This article offers a novel, conservative account of material constitution, one that incorporates sortal essentialism and features a theory of dominant sortals. It avoids coinciding objects, temporal parts, relativizations of identity, mereological essentialism, anti-essentialism, denials of the reality of the objects of our ordinary ontology, and other departures from the metaphysic implicit in ordinary ways of thinking. Defenses of the account against important objections are found in Burke 1997, 2003, and 2004, as well as in the often neglected six paragraphs (...) that conclude section V of this article. (shrink)
On the most popular account of material constitution, it is common for a material object to coincide precisely with one or more other material objects, ones that are composed of just the same matter but differ from it in sort. I argue that there is nothing that could ground the alleged difference in sort and that the account must be rejected.
Dion is a full-bodied man. Theon is that part of him which consists of all of him except his left foot. What becomes of Dion and Theon when Dion’s left foot is amputated? Employing the doctrine of sortal essentialism, I defend a surprising answer last defended by Chrysippus: that Dion survives while the seemingly unscathed Theon perishes. For replies to critics, see my publications of 1997 and (especially) 2004.
I aim to show that there are cases in which an ordinary material object exists intermittently. Afterwards there are a few words about the consequences of acknowledging such cases, but what is of more interest is the route by which the conclusion is reached. When deciding among competing descriptions of the cases considered, I have tried to reduce to a minimum the role of intuitive judgment, and I have based several arguments on "metaphysical principles," two of which I have defended.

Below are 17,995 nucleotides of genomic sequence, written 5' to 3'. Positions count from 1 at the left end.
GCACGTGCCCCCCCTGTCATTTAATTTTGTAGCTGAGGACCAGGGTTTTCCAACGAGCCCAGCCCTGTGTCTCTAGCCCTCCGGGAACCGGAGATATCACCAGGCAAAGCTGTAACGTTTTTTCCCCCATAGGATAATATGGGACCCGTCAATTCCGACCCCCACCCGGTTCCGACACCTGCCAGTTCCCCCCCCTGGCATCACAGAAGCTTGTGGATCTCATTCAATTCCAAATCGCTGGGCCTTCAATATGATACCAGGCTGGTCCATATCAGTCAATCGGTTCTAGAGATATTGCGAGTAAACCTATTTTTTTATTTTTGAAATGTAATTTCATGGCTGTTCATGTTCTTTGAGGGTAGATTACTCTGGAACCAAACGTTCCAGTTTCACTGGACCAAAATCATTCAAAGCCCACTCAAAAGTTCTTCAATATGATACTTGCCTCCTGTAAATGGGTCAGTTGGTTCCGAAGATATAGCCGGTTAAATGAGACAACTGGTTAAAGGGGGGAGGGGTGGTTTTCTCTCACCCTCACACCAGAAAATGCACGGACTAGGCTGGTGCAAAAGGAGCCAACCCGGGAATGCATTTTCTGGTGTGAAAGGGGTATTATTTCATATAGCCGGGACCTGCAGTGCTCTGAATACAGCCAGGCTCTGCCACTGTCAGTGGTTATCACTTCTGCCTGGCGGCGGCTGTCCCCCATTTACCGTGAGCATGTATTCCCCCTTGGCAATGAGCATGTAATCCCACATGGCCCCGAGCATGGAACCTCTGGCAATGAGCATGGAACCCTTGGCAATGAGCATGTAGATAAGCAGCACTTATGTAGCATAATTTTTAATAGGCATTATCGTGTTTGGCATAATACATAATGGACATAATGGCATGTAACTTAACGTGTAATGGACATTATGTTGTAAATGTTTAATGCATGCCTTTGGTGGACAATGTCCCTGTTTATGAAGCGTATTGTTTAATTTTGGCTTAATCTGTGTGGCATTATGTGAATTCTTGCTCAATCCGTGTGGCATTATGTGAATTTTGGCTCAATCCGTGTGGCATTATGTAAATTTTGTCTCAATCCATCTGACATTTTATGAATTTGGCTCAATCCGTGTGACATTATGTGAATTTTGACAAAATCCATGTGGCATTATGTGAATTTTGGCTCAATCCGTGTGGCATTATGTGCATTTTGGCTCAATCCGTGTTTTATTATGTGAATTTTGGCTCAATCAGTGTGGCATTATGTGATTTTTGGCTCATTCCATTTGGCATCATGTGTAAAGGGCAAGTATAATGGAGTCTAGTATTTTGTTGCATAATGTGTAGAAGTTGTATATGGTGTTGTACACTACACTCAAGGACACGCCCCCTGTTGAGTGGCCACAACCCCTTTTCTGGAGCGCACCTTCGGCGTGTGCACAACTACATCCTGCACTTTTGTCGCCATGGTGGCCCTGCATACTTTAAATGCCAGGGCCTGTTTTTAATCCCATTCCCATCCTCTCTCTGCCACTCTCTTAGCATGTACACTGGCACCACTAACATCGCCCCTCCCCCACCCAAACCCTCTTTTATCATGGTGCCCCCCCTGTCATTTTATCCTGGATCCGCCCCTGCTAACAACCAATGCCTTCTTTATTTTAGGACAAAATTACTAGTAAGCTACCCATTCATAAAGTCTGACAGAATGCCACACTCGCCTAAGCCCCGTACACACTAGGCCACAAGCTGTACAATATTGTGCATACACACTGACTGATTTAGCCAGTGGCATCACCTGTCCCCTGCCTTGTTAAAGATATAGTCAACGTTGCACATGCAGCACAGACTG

It is hard to see why the head and other brain-containing parts of a person are not themselves persons, or at least thinking, conscious beings. Some theorists have sought to reconcile us to the existence of thinking person-parts. Others have sought to avoid them but have relied on radical theories at odds with the metaphysic implicit in ordinary ways of thinking. This paper offers a novel, conservative solution, one on which the heads and other brain-containing parts of persons do exist (...) but are neither persons, thinkers, nor conscious beings. A much briefer statement of the solution is found in section 5 of Burke 2004. (shrink)
Dion is a full-bodied man. Theon is that part of him which consists of all of him except his left foot. What becomes of Dion and Theon when Dion’s left foot is amputated? In Burke 1994, employing the doctrine of sortal essentialism, I defended a surprising position last defended by Chrysippus: that Dion survives while the seemingly unscathed Theon perishes. This paper defends that position against objections by Stone, Carter, Olson, and others. Most notably, it offers a novel, conservative solution (...) to the many-thinkers problem, a solution that enables us to accept the existence of brain-containing person-parts while denying that those person-parts are thinking, conscious beings. (shrink)
An argumentative passage that might appear to be an instance of denying the antecedent will generally admit of an alternative interpretation, one on which the conditional contained by the passage is a preface to the argument rather than a premise of it. On this interpretation. which generally is a more charitable one, the conditional plays a certain dialectical role and, in some cases, a rhetorical role as well. Assuming only a very weak principle of exigetical charity, I consider what it (...) would take to justify the less charitable interpretation. I then present evidence that those conditions are seldom met. Indeed, I was unable to find a single published argument that can justifiably be charged with denying the antecedent. (shrink)